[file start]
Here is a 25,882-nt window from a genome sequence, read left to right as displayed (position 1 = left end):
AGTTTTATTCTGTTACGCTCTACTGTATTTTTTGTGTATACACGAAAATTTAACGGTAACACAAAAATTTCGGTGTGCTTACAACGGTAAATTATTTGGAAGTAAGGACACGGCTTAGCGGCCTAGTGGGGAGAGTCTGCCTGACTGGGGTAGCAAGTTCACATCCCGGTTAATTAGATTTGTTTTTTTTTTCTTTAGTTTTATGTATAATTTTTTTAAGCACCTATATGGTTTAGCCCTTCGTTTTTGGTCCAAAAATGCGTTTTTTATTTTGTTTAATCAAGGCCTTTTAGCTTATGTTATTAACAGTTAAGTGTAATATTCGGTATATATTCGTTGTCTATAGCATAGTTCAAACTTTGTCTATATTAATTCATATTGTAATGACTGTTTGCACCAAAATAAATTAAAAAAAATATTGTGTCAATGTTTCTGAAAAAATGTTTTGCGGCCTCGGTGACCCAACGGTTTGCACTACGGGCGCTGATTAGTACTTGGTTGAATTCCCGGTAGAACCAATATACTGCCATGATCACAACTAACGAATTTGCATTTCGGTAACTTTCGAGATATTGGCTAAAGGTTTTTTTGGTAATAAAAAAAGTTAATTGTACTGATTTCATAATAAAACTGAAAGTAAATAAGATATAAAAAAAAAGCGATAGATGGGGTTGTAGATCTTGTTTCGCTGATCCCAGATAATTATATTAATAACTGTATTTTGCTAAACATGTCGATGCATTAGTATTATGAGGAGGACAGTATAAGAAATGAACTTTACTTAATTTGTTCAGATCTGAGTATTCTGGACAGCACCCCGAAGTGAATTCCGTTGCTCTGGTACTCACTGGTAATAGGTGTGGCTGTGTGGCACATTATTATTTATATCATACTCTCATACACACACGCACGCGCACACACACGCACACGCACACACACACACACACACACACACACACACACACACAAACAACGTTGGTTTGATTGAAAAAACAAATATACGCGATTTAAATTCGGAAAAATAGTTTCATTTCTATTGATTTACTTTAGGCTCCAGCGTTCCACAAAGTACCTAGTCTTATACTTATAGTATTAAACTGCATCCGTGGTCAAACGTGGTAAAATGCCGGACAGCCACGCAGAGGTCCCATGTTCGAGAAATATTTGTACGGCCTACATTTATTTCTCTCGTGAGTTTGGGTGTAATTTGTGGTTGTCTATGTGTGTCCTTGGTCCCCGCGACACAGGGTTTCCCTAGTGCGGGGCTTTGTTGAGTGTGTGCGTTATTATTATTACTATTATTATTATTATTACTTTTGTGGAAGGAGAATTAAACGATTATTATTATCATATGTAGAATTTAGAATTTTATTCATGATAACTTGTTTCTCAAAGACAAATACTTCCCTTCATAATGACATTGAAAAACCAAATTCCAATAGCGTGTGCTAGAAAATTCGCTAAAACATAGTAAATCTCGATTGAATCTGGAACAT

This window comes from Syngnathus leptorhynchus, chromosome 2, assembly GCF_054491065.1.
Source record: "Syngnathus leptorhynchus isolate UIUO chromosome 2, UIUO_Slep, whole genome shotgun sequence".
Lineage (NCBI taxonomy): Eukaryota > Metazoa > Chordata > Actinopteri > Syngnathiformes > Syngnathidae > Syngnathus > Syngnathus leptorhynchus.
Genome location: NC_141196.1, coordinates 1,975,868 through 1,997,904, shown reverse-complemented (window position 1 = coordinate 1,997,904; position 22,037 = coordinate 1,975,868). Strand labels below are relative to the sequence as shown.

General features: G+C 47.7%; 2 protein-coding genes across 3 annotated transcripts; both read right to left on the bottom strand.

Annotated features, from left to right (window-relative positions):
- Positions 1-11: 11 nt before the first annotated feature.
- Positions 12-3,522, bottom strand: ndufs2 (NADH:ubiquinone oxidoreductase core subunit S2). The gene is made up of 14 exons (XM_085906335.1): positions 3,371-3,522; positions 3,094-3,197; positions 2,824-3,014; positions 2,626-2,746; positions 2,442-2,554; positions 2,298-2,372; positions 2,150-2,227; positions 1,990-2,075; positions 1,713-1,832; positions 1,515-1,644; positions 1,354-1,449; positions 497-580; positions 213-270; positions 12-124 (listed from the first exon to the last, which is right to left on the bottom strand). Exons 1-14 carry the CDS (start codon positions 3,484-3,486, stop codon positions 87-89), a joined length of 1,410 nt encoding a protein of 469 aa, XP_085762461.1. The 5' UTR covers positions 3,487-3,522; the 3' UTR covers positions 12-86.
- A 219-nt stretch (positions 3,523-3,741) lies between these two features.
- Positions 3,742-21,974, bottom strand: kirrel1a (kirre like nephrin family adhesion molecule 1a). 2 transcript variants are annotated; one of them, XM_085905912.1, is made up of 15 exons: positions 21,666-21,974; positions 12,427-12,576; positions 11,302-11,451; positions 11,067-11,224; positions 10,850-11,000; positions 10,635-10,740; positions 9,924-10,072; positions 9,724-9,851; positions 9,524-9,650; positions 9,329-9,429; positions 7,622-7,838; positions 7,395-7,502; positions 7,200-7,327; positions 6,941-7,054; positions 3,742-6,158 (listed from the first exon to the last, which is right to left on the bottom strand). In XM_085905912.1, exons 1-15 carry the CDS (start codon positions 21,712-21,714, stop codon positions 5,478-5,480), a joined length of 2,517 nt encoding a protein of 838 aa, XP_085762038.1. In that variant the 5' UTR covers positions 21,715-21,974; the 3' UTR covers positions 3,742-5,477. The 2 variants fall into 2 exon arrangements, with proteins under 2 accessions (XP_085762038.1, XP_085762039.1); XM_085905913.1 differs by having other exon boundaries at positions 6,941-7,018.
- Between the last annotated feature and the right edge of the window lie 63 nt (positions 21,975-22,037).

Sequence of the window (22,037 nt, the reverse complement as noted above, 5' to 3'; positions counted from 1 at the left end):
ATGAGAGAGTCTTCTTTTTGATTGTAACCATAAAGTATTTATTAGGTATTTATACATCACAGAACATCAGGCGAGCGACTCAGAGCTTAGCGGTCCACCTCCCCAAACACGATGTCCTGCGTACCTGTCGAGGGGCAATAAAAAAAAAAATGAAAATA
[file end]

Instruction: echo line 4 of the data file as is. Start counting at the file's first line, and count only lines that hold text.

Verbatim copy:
Source record: "Syngnathus leptorhynchus isolate UIUO chromosome 2, UIUO_Slep, whole genome shotgun sequence".